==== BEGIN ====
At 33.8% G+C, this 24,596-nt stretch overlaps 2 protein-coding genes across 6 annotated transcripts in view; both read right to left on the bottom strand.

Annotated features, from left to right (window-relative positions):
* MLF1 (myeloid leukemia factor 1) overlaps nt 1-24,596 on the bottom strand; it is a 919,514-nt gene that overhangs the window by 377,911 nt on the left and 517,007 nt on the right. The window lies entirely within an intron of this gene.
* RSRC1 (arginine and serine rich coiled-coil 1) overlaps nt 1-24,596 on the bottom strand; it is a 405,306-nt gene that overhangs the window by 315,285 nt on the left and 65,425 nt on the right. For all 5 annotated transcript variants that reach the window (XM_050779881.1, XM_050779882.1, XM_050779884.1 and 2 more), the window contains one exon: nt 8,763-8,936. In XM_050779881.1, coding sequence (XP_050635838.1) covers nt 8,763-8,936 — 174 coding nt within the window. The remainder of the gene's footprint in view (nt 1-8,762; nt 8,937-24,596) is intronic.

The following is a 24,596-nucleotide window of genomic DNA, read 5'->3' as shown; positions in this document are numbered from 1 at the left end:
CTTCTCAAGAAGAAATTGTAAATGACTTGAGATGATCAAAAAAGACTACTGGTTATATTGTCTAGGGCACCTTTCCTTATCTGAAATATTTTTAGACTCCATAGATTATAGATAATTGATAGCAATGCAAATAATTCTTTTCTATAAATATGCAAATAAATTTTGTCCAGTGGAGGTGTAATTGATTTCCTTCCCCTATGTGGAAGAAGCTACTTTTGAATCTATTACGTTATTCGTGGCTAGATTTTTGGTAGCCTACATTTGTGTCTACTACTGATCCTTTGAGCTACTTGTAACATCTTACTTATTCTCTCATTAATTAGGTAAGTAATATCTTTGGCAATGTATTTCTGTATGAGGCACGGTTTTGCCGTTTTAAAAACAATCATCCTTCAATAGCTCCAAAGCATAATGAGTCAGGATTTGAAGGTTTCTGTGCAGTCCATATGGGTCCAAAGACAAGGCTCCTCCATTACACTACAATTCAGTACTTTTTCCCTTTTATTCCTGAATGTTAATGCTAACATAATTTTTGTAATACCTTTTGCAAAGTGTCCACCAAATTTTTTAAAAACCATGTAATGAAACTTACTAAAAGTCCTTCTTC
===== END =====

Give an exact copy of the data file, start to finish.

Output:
At 33.8% G+C, this 24,596-nt stretch overlaps 2 protein-coding genes across 6 annotated transcripts in view; both read right to left on the bottom strand.

Annotated features, from left to right (window-relative positions):
* MLF1 (myeloid leukemia factor 1) overlaps nt 1-24,596 on the bottom strand; it is a 919,514-nt gene that overhangs the window by 377,911 nt on the left and 517,007 nt on the right. The window lies entirely within an intron of this gene.
* RSRC1 (arginine and serine rich coiled-coil 1) overlaps nt 1-24,596 on the bottom strand; it is a 405,306-nt gene that overhangs the window by 315,285 nt on the left and 65,425 nt on the right. For all 5 annotated transcript variants that reach the window (XM_050779881.1, XM_050779882.1, XM_050779884.1 and 2 more), the window contains one exon: nt 8,763-8,936. In XM_050779881.1, coding sequence (XP_050635838.1) covers nt 8,763-8,936 — 174 coding nt within the window. The remainder of the gene's footprint in view (nt 1-8,762; nt 8,937-24,596) is intronic.

The following is a 24,596-nucleotide window of genomic DNA, read 5'->3' as shown; positions in this document are numbered from 1 at the left end:
CTTCTCAAGAAGAAATTGTAAATGACTTGAGATGATCAAAAAAGACTACTGGTTATATTGTCTAGGGCACCTTTCCTTATCTGAAATATTTTTAGACTCCATAGATTATAGATAATTGATAGCAATGCAAATAATTCTTTTCTATAAATATGCAAATAAATTTTGTCCAGTGGAGGTGTAATTGATTTCCTTCCCCTATGTGGAAGAAGCTACTTTTGAATCTATTACGTTATTCGTGGCTAGATTTTTGGTAGCCTACATTTGTGTCTACTACTGATCCTTTGAGCTACTTGTAACATCTTACTTATTCTCTCATTAATTAGGTAAGTAATATCTTTGGCAATGTATTTCTGTATGAGGCACGGTTTTGCCGTTTTAAAAACAATCATCCTTCAATAGCTCCAAAGCATAATGAGTCAGGATTTGAAGGTTTCTGTGCAGTCCATATGGGTCCAAAGACAAGGCTCCTCCATTACACTACAATTCAGTACTTTTTCCCTTTTATTCCTGAATGTTAATGCTAACATAATTTTTGTAATACCTTTTGCAAAGTGTCCACCAAATTTTTTAAAAACCATGTAATGAAACTTACTAAAAGTCCTTCTTC